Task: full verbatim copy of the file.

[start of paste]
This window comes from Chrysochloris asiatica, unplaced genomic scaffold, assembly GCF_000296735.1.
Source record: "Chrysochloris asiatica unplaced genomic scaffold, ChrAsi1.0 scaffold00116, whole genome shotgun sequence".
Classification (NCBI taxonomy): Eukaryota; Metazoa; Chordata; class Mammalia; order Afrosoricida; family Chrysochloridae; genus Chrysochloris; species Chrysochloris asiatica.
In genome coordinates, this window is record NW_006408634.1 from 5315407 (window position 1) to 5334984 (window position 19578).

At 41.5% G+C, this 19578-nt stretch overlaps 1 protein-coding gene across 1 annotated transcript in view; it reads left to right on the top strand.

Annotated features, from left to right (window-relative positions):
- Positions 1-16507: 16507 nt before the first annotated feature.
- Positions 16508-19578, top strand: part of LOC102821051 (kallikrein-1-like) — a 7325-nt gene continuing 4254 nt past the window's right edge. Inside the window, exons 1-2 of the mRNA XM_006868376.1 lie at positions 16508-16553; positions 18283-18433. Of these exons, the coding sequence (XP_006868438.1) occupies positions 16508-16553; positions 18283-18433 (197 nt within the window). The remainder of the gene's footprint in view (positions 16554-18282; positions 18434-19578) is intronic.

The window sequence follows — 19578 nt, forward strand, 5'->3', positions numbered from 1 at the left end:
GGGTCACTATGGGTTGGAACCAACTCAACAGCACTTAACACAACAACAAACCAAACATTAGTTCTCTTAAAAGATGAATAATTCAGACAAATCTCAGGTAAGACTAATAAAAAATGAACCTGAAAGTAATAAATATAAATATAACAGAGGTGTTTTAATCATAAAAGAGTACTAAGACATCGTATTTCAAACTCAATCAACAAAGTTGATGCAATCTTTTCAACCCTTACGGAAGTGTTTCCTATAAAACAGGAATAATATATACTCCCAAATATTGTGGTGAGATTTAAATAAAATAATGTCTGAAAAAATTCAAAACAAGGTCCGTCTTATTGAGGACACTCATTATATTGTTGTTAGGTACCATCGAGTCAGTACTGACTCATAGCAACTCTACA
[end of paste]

This window comes from Chrysochloris asiatica, unplaced genomic scaffold, assembly GCF_000296735.1.
Source record: "Chrysochloris asiatica unplaced genomic scaffold, ChrAsi1.0 scaffold00116, whole genome shotgun sequence".
Classification (NCBI taxonomy): Eukaryota; Metazoa; Chordata; class Mammalia; order Afrosoricida; family Chrysochloridae; genus Chrysochloris; species Chrysochloris asiatica.
In genome coordinates, this window is record NW_006408634.1 from 5315407 (window position 1) to 5334984 (window position 19578).

At 41.5% G+C, this 19578-nt stretch overlaps 1 protein-coding gene across 1 annotated transcript in view; it reads left to right on the top strand.

Annotated features, from left to right (window-relative positions):
- Positions 1-16507: 16507 nt before the first annotated feature.
- Positions 16508-19578, top strand: part of LOC102821051 (kallikrein-1-like) — a 7325-nt gene continuing 4254 nt past the window's right edge. Inside the window, exons 1-2 of the mRNA XM_006868376.1 lie at positions 16508-16553; positions 18283-18433. Of these exons, the coding sequence (XP_006868438.1) occupies positions 16508-16553; positions 18283-18433 (197 nt within the window). The remainder of the gene's footprint in view (positions 16554-18282; positions 18434-19578) is intronic.

The window sequence follows — 19578 nt, forward strand, 5'->3', positions numbered from 1 at the left end:
GGGTCACTATGGGTTGGAACCAACTCAACAGCACTTAACACAACAACAAACCAAACATTAGTTCTCTTAAAAGATGAATAATTCAGACAAATCTCAGGTAAGACTAATAAAAAATGAACCTGAAAGTAATAAATATAAATATAACAGAGGTGTTTTAATCATAAAAGAGTACTAAGACATCGTATTTCAAACTCAATCAACAAAGTTGATGCAATCTTTTCAACCCTTACGGAAGTGTTTCCTATAAAACAGGAATAATATATACTCCCAAATATTGTGGTGAGATTTAAATAAAATAATGTCTGAAAAAATTCAAAACAAGGTCCGTCTTATTGAGGACACTCATTATATTGTTGTTAGGTACCATCGAGTCAGTACTGACTCATAGCAACTCTACA